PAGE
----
The answer to that question is strange. If you've graduated from high school, odds are you've seen functional programming... in

*math class*. As such, I'm going to use that as an analogy to explain what functional programming is.

In Math, you learned that a function looks like this:

f(x) = x + 4

The function

**f**takes a single parameter 'x', and returns the value of x added to 4. Algebra tells us that the function

**f**can legally take any value of x. That is, x can be any number, real or imaginary. And the result of the function

**f**is also any number, real or imaginary.

Here's another example of a math function:

f(x) = 1 / x

Algebra tells us that

**f**can take any number, real or imaginary,

*except*0. That would make the result of

**f**undefined, as 1/0 is illegal. Therefore, the function cannot take that as an input. Also, the function

**f**can return any output, real or imaginary,

*except*0.

Another example that's even more limited:

f(x) = log(x)

**f**can only take positive real numbers or 0 (we'll ignore complex numbers, as the log of a complex number is... wierd). And it will only ever return positive real numbers or 0.

Something a bit more complex:

f(x, y) = x / y

This time,

**f**takes two parameters. The parameter x can be any number, but y must not be 0. And the function can return any number as well.

And now for something a bit weird:

f() = 3 + 4

This is a function that takes no parameters. And it returns only one number: 7.

So, what was the point of that? Well, that was functional programming.

Not convinced that this could be considered programming of any kind? Well, let's proceed.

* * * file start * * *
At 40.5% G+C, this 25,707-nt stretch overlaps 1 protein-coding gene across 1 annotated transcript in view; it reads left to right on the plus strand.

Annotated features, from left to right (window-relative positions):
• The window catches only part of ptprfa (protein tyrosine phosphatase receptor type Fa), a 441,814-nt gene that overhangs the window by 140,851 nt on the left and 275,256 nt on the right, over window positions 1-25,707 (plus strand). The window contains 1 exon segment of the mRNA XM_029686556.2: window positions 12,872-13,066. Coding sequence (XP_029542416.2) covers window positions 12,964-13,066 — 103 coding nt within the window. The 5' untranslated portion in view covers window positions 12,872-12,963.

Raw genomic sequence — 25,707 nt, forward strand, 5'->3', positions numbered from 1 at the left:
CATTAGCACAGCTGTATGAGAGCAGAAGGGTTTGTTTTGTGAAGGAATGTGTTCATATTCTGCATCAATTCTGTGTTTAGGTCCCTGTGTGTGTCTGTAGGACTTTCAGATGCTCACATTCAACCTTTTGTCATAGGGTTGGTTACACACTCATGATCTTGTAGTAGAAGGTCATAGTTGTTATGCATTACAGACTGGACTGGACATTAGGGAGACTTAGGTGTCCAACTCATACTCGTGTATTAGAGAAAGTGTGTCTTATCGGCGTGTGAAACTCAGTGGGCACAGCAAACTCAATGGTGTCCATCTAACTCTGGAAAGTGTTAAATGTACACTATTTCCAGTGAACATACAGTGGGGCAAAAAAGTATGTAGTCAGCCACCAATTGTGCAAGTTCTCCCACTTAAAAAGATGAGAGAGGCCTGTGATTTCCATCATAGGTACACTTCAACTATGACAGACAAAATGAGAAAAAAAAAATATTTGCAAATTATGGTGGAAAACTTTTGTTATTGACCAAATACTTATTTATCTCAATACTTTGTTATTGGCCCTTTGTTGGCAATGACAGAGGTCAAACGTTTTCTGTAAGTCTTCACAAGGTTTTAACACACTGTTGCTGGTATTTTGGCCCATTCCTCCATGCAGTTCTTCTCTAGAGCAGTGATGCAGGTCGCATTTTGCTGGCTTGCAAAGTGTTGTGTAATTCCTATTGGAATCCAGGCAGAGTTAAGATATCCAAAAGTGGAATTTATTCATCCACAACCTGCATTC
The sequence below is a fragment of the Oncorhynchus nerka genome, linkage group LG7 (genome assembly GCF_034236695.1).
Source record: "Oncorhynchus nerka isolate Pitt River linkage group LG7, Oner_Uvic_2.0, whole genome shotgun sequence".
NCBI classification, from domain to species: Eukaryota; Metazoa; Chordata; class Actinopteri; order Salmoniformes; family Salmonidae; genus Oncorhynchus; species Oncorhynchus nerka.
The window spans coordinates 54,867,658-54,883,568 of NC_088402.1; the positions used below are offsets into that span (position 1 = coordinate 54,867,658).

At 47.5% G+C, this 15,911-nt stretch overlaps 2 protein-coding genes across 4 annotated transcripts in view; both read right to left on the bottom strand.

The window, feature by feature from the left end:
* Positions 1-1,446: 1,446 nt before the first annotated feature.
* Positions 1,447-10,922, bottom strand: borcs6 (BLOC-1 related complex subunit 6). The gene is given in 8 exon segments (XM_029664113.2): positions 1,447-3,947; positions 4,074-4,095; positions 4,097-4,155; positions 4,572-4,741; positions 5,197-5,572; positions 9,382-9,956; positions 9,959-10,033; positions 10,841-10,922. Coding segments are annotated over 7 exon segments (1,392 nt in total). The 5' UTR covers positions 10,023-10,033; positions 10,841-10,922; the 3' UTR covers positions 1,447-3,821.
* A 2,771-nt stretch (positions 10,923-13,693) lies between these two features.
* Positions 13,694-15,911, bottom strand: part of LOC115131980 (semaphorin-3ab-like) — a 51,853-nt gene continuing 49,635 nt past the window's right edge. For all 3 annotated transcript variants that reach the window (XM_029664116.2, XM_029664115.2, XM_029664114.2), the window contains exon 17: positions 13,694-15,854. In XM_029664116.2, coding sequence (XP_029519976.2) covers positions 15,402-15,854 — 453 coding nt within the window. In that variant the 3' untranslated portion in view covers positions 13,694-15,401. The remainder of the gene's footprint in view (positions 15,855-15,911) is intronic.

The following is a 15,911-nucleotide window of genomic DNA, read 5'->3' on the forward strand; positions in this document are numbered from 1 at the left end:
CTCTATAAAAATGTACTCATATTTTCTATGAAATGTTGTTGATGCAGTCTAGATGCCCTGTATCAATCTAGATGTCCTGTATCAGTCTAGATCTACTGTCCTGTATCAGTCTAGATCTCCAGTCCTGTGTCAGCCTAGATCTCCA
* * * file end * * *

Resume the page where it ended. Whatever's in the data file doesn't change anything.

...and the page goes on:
Let's say we have these functions:

f(x) = x * 5

g(x, y) = x + (4 * y)

Two functions now. I'll skip the input/output analysis and move on to composition. Let's say you want to do this:

h(x, y) = g(f(y), x)

Well, determining what the function

**h**is is pretty simple:

h(x, y) = (y * 5) + (4 * x)

See that? We just did functional programming. We took two functions, composed them together, and created a third function.

You can do more with functional composition. You can lose parameters:

h(x) = f(g(x, x))

Add new ones:

h(x, y, z) = g(x, y) + f(z)

And so on.

By now, you're probably kinda annoyed with this math lesson. What does this have to do with programming? Well, it's simple.

Forget the fact that what I'm about to write is not legal C/C++.

float f(float x)

{

return x * 5;

}

float g(float x, float y)

{

return x + (y * 4);

}

float h(float x, float y) = g(f(y), x);

That last line is totally bogus C++. But... what if it

*wasn't*? What would it mean if it were real and legal?

Well, actually, it wouldn't be too amazing, because you can do:

float h(float x, float y)

{

return g(f(y), x);

}

But, what you can't do is:

void main()

{

float h(float x, float y) = g(f(y), x);

h(4, 5);

}

You cannot

*dynamically*define functions. And that is the fundamental difference between functional programming and procedural programming.

In functional programming, functions can be thrown around, created, destroyed, composed, etc. They're no different from any other construct; they're just like an integer, a float, or an object.

So, back to that question: what would it mean for C++ if you could do this? Forget the fact that we defined this all as math so far; it's now just C++ function calls. In fact, the math stuff

*is*C++ function calls. After all, operator +, *, etc will call functions when provided with objects for operands. So even those are function calls.

Now that you understand what functional programming is, next time we'll discuss what you could do with it if it worked in C++. In the third article, we'll discuss, well, turning this from an academic "what if" into the truth: that C++ is very capable of all of this. Once you use the right library, of course.

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